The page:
The European Commision (EC) has launched the EU Blockchain Observatory and Forum (BOF) to consolidate and grow blockchain initiatives within the European Union (EU).
With the support of the European Parliament, the BOF is a pilot project proposed by Member of the European Parliament Jakob von Weizsäcker, who is responsible for the recent report on virtual currencies. The project is intended to support the Commission’s work on financial technology. This new initiative will highlight key developments of blockchain technology and promote European actors to accelerate the growth and adoption of blockchain within the EU.
“Among the many technologies that are driving digital innovation, blockchain has the potential to be truly transformative for financial services and markets. The Blockchain Observatory and Forum will monitor developments and also inform our policy making,” said EC Vice President Valdis Dombrovskis, who is responsible for Financial Stability, Financial Services and Capital Markets Union.
Many EU member states have announced initiatives with blockchain technology, and the EC wants to ensure those projects can work across borders, consolidate expertise and address challenges such as disintermediation, trust, security and traceability by design. Of concern are the many initiatives from banks, insurance companies, stock exchanges and other business sectors, leading to diverse systems that cannot work together.
“I see blockchain as a game changer and I want Europe to be at the forefront of its development. We need to establish the right enabling environment — a Digital Single Market for blockchain so that all citizens can benefit, instead of a patchwork of initiatives. The EU Blockchain Observatory and Forum is an important step in that direction,” said Mariya Gabriel, Commissioner for Digital Economy and Society.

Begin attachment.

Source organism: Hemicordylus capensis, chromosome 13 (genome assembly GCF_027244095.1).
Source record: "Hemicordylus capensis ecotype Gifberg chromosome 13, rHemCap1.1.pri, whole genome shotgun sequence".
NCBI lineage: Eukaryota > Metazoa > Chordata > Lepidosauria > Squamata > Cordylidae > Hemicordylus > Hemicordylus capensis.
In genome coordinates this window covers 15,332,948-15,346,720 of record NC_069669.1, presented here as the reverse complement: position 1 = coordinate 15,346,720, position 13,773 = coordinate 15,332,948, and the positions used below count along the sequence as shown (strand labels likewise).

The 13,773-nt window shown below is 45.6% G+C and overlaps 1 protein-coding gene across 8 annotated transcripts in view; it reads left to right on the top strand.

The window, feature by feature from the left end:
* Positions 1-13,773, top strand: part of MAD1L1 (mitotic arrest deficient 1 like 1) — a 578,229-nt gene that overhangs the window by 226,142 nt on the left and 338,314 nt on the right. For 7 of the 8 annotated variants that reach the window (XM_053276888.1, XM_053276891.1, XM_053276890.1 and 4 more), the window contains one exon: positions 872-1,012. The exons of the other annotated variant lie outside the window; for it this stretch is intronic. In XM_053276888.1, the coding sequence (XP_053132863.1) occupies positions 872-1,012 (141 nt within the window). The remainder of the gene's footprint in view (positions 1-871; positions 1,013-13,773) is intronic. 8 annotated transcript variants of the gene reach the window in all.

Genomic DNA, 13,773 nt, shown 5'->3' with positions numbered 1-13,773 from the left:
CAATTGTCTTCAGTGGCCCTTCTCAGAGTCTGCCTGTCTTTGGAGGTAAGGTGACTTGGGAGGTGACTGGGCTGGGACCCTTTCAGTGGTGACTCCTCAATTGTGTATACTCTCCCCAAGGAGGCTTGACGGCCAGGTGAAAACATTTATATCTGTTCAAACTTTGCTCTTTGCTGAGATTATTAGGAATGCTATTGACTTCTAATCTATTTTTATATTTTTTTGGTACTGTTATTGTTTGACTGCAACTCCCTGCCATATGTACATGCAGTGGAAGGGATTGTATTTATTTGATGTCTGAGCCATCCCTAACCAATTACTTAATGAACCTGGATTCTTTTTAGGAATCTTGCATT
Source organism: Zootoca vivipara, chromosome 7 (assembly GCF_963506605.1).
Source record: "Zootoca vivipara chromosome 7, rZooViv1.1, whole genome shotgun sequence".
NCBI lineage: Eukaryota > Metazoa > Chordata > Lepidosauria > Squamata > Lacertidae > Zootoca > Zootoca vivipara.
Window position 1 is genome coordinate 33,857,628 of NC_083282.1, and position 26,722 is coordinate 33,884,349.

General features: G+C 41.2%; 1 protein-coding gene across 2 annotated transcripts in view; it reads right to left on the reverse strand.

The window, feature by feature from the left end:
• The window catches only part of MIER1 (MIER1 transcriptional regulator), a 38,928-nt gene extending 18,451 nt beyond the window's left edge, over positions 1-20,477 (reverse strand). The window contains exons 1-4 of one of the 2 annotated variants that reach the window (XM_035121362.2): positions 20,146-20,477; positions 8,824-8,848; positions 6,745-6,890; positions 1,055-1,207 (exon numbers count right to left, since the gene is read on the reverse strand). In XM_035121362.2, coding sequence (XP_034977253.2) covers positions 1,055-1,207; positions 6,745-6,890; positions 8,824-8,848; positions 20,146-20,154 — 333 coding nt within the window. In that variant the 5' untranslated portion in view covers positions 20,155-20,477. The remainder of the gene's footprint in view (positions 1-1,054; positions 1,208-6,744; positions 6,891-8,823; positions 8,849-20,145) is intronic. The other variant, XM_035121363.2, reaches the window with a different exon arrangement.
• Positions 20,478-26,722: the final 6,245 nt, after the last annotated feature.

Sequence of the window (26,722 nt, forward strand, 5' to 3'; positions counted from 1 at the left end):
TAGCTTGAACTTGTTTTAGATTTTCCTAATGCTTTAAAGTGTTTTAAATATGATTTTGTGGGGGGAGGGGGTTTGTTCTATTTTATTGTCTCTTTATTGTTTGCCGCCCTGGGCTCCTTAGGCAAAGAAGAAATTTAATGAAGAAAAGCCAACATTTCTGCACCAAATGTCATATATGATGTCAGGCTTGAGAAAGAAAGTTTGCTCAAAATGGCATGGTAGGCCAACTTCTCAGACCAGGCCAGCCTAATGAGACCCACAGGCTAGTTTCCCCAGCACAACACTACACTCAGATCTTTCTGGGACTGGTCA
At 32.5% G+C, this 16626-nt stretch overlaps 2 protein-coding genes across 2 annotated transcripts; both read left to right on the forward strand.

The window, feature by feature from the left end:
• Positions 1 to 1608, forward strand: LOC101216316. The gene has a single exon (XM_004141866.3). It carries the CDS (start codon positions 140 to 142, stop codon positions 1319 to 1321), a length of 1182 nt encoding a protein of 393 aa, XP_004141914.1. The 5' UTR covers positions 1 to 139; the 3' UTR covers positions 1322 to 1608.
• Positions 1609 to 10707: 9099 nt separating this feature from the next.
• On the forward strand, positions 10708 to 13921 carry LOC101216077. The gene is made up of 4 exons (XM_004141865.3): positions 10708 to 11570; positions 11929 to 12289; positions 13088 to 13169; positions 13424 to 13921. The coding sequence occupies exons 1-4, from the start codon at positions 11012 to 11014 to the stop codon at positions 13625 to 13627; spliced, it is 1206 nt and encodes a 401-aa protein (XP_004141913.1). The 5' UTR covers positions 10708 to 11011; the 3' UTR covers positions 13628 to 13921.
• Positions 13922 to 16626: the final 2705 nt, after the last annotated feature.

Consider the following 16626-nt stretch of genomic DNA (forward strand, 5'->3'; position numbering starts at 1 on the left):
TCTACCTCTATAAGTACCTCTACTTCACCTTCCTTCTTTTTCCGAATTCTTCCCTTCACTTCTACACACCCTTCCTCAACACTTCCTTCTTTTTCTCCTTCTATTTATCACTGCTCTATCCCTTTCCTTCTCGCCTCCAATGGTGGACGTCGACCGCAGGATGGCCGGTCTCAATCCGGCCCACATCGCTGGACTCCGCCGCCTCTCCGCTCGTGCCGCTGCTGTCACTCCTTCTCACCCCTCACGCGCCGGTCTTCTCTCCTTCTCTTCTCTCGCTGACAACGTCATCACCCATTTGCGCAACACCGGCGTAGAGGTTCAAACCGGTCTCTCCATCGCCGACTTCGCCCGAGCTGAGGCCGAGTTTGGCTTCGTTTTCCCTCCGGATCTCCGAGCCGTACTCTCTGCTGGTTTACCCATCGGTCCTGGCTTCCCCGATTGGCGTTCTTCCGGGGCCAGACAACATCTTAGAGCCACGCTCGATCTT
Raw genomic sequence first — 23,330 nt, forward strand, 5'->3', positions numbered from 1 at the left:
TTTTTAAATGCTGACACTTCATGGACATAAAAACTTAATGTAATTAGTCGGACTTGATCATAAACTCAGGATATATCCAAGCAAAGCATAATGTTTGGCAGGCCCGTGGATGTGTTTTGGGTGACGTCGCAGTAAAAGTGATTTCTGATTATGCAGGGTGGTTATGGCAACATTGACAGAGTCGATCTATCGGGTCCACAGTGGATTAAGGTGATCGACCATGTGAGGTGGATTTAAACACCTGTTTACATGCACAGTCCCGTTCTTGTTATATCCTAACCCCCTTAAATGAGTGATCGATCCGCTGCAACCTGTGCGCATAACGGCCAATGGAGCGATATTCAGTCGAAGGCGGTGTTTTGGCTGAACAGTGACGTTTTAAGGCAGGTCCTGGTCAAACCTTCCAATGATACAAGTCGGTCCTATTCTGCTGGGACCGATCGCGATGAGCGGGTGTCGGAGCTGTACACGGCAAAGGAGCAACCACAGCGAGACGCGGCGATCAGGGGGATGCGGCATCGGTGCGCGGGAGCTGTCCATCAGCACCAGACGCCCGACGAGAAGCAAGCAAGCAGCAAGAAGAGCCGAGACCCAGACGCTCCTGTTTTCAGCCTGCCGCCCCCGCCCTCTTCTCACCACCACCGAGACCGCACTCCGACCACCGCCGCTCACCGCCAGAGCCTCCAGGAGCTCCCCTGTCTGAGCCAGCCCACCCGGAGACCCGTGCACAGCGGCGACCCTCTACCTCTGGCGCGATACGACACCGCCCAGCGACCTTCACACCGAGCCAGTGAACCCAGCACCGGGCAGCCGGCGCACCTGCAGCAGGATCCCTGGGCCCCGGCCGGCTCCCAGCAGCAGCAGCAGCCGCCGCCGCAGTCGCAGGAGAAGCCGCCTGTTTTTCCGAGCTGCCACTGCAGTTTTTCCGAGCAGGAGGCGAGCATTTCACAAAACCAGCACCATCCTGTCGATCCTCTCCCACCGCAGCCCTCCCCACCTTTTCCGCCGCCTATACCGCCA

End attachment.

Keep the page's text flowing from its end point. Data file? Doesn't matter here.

Following a call for tenders in July 2017, the EC selected ConsenSys as their partner to support the Observatory’s outreach in Europe.
“It is a mission of ConsenSys to enable open, transparent cooperation between citizens, institutions and governments,” Ken Timsit of ConsenSys France said to Bitcoin Magazine. “The EU was created to enable cooperation between member states.” This shared vision made the partnership a good fit.
According to Timsit, ConsenSys will manage the initiative in cooperation with the Commission, coordinate the preparation of a number of research reports, and organize workshops and events in order to collect input and feedback from a large number of stakeholders.
The Commission has been funding blockchain projects throughout the EU since 2013 and expects to fund up to $425 million through 2020.